The Telomeres and Telomerase Group at the Spanish National Cancer Research Centre (CNIO), in collaboration with the Centre’s Transgenic Mice Core Unit, has succeeded in creating mice in the laboratory with hyper-long telomeres and with reduced molecular ageing, avoiding the use of what to date has been the standard method: genetic manipulation.
A gene that plays a role in protecting telomeres might also be linked with obesity. Researchers have found that mice lacking this gene, RAP1, gain more weight, even if they do not eat more than their control counterparts.
Conducted by Brian Duggan via email in August 2011
Brian Duggan: Can you please share with our readers a little of your background, and how you personally got interested in Telomere Science and its relationship with healthy aging?
Maria Blasco: After I did my PhD in Madrid, I was working at one of the leading Molecular Biology Institutes in Madrid, founded by Nobel Prize Lauretate Severo Ochoa. My supervisor, Dr. Margarita Salas, had the highest opinion of research performed at the Cold Spring Harbor Laboratory (CSHL) in New York where she knew its Director, Bruce Stillman. Therefore, in the early nineties, when I saw that there was a new Junior Group, headed by Carol W. Greider, working with the enzyme telomerase, it was clear to me that I had to work in that Group.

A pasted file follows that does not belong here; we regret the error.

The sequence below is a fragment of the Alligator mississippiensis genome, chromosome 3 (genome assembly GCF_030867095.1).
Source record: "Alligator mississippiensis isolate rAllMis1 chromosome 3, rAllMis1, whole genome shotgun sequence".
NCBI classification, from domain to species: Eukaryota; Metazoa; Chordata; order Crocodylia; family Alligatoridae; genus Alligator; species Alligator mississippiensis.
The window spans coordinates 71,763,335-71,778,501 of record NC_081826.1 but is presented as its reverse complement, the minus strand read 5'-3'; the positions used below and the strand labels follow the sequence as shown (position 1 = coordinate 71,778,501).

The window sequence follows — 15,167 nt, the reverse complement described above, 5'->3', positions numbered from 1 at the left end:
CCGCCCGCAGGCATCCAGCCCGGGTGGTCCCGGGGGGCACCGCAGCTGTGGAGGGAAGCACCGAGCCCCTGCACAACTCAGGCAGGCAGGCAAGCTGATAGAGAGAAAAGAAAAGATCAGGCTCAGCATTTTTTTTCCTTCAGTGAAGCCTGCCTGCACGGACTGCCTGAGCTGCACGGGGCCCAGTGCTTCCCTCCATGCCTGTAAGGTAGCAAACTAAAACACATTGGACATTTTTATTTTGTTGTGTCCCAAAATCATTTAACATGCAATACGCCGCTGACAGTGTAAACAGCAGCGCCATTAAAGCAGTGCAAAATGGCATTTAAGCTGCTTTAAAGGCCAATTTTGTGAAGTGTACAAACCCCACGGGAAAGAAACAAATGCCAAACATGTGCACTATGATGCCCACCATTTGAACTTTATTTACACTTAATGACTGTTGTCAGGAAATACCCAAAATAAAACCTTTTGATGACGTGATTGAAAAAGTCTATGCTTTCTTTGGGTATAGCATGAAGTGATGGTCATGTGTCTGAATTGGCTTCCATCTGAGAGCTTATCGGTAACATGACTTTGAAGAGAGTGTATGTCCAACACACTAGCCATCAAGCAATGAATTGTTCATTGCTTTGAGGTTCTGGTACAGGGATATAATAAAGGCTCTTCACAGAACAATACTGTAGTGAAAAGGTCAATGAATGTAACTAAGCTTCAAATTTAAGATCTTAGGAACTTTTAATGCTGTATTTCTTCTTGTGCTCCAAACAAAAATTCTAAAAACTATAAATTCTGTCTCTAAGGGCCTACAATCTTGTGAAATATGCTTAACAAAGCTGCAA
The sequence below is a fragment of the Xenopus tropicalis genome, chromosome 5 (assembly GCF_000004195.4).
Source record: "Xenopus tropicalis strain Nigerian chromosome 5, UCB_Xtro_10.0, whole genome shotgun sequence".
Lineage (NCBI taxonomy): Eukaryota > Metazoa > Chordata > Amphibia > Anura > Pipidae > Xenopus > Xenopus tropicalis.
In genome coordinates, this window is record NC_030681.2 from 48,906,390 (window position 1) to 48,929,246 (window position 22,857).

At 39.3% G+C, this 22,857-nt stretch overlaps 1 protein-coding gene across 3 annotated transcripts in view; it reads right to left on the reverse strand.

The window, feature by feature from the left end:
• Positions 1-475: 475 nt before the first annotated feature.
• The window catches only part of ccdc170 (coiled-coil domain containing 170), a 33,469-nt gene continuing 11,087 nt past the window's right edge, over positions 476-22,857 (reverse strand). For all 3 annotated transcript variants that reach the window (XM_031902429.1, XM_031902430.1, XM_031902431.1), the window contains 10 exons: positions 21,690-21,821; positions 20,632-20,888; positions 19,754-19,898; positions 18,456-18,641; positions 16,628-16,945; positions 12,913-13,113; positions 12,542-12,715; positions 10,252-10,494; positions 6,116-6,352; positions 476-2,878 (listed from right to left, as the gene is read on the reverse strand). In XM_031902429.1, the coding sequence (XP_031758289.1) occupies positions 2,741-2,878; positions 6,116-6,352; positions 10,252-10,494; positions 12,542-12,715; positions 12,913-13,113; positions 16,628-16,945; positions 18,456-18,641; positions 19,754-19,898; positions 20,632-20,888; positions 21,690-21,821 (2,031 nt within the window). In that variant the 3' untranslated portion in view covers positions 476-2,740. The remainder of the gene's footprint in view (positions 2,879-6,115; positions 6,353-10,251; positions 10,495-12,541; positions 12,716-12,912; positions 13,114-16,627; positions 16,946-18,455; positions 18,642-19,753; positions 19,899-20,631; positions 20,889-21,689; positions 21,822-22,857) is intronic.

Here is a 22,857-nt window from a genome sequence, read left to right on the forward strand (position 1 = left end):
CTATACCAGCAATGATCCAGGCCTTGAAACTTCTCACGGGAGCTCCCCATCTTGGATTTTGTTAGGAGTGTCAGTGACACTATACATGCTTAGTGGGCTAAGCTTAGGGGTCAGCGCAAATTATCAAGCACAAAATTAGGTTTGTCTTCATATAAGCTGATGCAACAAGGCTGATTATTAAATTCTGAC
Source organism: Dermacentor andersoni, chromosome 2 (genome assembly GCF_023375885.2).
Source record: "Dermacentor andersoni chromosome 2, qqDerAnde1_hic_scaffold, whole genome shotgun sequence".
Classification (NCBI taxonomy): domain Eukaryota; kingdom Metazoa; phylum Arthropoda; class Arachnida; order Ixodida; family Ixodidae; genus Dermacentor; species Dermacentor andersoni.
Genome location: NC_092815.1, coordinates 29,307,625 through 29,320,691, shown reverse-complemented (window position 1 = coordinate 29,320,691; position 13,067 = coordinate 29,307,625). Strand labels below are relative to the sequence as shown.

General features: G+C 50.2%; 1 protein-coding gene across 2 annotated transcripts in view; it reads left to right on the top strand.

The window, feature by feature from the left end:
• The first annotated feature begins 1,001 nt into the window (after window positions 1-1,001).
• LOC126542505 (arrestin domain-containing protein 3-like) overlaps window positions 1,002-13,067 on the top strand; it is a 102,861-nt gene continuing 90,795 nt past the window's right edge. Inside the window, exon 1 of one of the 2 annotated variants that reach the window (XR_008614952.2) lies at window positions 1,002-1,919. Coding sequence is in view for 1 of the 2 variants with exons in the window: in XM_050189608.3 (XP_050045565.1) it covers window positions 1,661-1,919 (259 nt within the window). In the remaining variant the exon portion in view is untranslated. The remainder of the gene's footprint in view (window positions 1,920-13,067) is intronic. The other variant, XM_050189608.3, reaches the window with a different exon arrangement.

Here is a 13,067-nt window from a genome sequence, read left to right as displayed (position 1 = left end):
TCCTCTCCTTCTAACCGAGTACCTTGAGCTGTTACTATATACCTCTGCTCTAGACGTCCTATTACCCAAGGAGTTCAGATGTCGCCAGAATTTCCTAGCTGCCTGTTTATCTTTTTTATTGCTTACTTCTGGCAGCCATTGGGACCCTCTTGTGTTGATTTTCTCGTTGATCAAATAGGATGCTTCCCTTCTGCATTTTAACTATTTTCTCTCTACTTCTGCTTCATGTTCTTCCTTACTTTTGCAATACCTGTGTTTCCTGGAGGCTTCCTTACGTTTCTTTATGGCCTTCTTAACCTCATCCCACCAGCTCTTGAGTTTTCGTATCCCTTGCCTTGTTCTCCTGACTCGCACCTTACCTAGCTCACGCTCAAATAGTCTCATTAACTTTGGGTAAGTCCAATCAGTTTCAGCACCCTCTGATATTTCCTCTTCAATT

Telomere shortening is a marker for cellular aging and is linked to our susceptibility to chronic illness such as cardiovascular disease and certain types of cancer. Historically there have been two defining questions in telomeres studies: is there a connection between telomere lengths and our vulnerability to health risks associated with the aging process? Also, can people revise their lifestyles to lengthen their telomeres, and therefore increase their chances of staying healthy?